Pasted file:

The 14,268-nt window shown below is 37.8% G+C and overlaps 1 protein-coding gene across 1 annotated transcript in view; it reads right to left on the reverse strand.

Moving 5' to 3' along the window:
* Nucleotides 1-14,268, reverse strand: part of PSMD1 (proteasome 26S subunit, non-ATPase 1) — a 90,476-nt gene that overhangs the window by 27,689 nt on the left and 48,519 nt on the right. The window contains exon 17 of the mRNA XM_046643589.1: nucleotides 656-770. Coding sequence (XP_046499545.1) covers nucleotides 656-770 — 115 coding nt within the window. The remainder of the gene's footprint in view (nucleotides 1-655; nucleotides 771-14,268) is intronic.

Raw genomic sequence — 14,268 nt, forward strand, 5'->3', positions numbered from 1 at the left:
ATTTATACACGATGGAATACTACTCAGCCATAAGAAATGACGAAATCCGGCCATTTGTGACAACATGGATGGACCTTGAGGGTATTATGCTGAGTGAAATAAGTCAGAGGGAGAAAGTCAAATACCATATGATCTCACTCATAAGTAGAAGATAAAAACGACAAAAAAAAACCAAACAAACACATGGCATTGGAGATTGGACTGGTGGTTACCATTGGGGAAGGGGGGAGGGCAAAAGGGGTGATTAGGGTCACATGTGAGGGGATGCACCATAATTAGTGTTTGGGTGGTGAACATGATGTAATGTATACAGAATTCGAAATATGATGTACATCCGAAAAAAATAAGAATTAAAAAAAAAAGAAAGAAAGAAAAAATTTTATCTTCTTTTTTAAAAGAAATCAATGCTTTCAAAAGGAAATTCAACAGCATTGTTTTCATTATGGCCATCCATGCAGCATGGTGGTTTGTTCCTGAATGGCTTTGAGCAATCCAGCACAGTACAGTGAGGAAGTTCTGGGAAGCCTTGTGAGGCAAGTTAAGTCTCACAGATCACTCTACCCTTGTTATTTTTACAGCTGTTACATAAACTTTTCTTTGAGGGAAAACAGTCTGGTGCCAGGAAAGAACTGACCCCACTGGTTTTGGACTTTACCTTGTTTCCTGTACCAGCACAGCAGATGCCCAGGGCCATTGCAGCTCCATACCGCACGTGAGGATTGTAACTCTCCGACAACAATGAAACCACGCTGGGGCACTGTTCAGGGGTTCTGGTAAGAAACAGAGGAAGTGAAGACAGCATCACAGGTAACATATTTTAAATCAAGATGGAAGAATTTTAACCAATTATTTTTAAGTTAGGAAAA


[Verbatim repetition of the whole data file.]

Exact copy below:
The 14,268-nt window shown below is 37.8% G+C and overlaps 1 protein-coding gene across 1 annotated transcript in view; it reads right to left on the reverse strand.

Moving 5' to 3' along the window:
* Nucleotides 1-14,268, reverse strand: part of PSMD1 (proteasome 26S subunit, non-ATPase 1) — a 90,476-nt gene that overhangs the window by 27,689 nt on the left and 48,519 nt on the right. The window contains exon 17 of the mRNA XM_046643589.1: nucleotides 656-770. Coding sequence (XP_046499545.1) covers nucleotides 656-770 — 115 coding nt within the window. The remainder of the gene's footprint in view (nucleotides 1-655; nucleotides 771-14,268) is intronic.

Raw genomic sequence — 14,268 nt, forward strand, 5'->3', positions numbered from 1 at the left:
ATTTATACACGATGGAATACTACTCAGCCATAAGAAATGACGAAATCCGGCCATTTGTGACAACATGGATGGACCTTGAGGGTATTATGCTGAGTGAAATAAGTCAGAGGGAGAAAGTCAAATACCATATGATCTCACTCATAAGTAGAAGATAAAAACGACAAAAAAAAACCAAACAAACACATGGCATTGGAGATTGGACTGGTGGTTACCATTGGGGAAGGGGGGAGGGCAAAAGGGGTGATTAGGGTCACATGTGAGGGGATGCACCATAATTAGTGTTTGGGTGGTGAACATGATGTAATGTATACAGAATTCGAAATATGATGTACATCCGAAAAAAATAAGAATTAAAAAAAAAAGAAAGAAAGAAAAAATTTTATCTTCTTTTTTAAAAGAAATCAATGCTTTCAAAAGGAAATTCAACAGCATTGTTTTCATTATGGCCATCCATGCAGCATGGTGGTTTGTTCCTGAATGGCTTTGAGCAATCCAGCACAGTACAGTGAGGAAGTTCTGGGAAGCCTTGTGAGGCAAGTTAAGTCTCACAGATCACTCTACCCTTGTTATTTTTACAGCTGTTACATAAACTTTTCTTTGAGGGAAAACAGTCTGGTGCCAGGAAAGAACTGACCCCACTGGTTTTGGACTTTACCTTGTTTCCTGTACCAGCACAGCAGATGCCCAGGGCCATTGCAGCTCCATACCGCACGTGAGGATTGTAACTCTCCGACAACAATGAAACCACGCTGGGGCACTGTTCAGGGGTTCTGGTAAGAAACAGAGGAAGTGAAGACAGCATCACAGGTAACATATTTTAAATCAAGATGGAAGAATTTTAACCAATTATTTTTAAGTTAGGAAAA